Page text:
North America | Alaska
Inuit (Eskimo) waterproof coat
Seal gut, sealskin, fur
Height: 27 cm – 10 ½ in.
Length: 31 cm – 12 ¼ in.
Ex collection Hugo Bregeau, France
Published: Parcours des Mondes 2022
Inuit miniature parka 27 cm / Galerie Flak
Price on request
This is an eminently poetic gutskin miniature parka. It combines technical prowess with an artistry evolved from an ancient heritage. As stated by the McCord Museum in Canada, hooded pullover parka made of creamy opaque gutskin (sea mammal intestines) was worn by Inuit men and women over other clothes for protection against sea-spray or sleet, and for ceremonial purposes. Sea mammal intestines and other membranes undergo complex processing, including several washings, peeling inside and out, and scraping with a blunt scraper. With intestines, one end is tied, the tube inflated, the other end tied and the sausage-like coils hung to dry.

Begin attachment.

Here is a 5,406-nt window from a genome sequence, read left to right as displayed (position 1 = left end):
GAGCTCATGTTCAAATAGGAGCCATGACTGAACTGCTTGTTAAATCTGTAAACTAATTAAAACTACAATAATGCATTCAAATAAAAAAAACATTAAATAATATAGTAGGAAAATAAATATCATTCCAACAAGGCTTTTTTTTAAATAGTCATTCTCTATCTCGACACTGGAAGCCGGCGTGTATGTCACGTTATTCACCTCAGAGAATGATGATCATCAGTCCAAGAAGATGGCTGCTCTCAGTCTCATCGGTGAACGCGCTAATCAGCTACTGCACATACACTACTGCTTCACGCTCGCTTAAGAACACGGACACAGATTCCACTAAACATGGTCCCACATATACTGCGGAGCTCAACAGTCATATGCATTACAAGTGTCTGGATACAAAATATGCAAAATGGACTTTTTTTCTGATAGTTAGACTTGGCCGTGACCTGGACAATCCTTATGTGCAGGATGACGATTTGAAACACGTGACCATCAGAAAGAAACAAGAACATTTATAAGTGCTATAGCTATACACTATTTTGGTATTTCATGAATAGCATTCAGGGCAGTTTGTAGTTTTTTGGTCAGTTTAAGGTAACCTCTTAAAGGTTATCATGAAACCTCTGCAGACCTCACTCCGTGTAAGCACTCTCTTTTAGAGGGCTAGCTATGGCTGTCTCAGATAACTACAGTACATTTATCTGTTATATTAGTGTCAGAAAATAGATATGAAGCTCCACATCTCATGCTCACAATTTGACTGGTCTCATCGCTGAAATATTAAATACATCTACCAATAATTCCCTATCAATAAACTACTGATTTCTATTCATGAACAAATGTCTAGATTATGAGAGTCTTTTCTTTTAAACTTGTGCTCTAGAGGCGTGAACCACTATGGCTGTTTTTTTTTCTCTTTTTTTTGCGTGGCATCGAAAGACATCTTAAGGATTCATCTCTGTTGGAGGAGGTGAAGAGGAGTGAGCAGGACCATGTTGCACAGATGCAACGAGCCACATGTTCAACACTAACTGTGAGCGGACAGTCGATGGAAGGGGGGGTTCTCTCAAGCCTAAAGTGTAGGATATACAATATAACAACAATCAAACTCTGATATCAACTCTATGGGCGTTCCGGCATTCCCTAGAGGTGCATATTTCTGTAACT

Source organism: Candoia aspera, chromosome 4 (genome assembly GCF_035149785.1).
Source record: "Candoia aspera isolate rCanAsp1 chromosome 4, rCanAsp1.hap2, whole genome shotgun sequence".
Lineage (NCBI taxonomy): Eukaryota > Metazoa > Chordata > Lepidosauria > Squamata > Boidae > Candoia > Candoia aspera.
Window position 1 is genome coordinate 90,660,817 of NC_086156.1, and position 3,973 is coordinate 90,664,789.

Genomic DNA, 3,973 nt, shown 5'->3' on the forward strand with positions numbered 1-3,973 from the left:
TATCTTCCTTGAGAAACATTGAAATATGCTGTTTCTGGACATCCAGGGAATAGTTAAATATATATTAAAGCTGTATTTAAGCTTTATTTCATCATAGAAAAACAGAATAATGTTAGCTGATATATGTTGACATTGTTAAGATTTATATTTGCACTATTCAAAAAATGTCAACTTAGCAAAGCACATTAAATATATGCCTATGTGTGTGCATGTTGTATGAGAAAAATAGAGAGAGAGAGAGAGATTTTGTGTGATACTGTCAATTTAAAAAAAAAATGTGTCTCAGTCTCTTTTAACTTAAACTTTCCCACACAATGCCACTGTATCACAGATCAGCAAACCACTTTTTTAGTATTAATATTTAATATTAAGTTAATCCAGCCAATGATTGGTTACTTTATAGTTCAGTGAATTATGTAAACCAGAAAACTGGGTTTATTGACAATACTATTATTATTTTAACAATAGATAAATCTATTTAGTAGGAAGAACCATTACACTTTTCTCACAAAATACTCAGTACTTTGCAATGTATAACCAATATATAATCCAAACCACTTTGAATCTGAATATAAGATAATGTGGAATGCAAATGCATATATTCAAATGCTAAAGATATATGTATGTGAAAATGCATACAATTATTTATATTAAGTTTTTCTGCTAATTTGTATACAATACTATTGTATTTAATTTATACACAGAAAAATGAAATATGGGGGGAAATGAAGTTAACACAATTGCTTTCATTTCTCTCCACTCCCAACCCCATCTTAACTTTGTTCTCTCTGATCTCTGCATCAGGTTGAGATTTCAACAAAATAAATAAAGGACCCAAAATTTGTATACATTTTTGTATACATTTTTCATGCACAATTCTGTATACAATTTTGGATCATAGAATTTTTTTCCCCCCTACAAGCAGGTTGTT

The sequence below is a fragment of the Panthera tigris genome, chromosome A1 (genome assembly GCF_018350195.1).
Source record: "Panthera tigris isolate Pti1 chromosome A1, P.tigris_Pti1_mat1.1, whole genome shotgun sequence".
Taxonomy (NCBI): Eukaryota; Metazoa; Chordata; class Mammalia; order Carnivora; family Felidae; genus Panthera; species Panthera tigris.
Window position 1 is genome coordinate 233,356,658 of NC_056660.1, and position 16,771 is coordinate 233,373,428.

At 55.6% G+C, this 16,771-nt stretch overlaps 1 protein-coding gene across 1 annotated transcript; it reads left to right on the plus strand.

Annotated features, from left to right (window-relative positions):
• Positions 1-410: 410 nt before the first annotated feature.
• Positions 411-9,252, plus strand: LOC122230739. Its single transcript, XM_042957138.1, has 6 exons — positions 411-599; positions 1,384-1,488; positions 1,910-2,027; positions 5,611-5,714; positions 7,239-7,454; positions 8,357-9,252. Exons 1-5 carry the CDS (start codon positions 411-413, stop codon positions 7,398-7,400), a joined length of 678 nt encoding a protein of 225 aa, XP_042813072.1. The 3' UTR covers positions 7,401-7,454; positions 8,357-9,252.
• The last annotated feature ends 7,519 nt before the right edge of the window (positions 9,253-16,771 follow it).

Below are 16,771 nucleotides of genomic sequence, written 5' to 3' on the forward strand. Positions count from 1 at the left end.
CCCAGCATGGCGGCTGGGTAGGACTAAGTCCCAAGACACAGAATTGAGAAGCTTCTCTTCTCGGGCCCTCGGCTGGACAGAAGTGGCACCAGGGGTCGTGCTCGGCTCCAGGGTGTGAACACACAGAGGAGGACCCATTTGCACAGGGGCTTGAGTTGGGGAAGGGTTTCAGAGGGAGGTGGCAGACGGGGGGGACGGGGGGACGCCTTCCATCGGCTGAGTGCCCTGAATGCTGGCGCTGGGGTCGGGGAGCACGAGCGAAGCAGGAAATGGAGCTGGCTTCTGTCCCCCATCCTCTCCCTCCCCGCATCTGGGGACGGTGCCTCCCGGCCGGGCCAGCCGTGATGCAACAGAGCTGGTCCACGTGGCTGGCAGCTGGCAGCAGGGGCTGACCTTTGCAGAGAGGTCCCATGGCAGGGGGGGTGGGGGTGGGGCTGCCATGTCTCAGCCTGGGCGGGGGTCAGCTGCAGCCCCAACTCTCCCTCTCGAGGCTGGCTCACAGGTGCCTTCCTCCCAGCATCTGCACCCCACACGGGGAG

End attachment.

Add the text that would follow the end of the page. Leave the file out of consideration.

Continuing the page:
To make a waterproof parka, the Inuit seamstress cuts the intestines into the required lengths and sews it aligned vertically or horizontally according to function or locale. She uses a waterproof stitch that does not penetrate any part of the garment exposed to moisture.
The entire production of one sea mammal coat could take up to a month.
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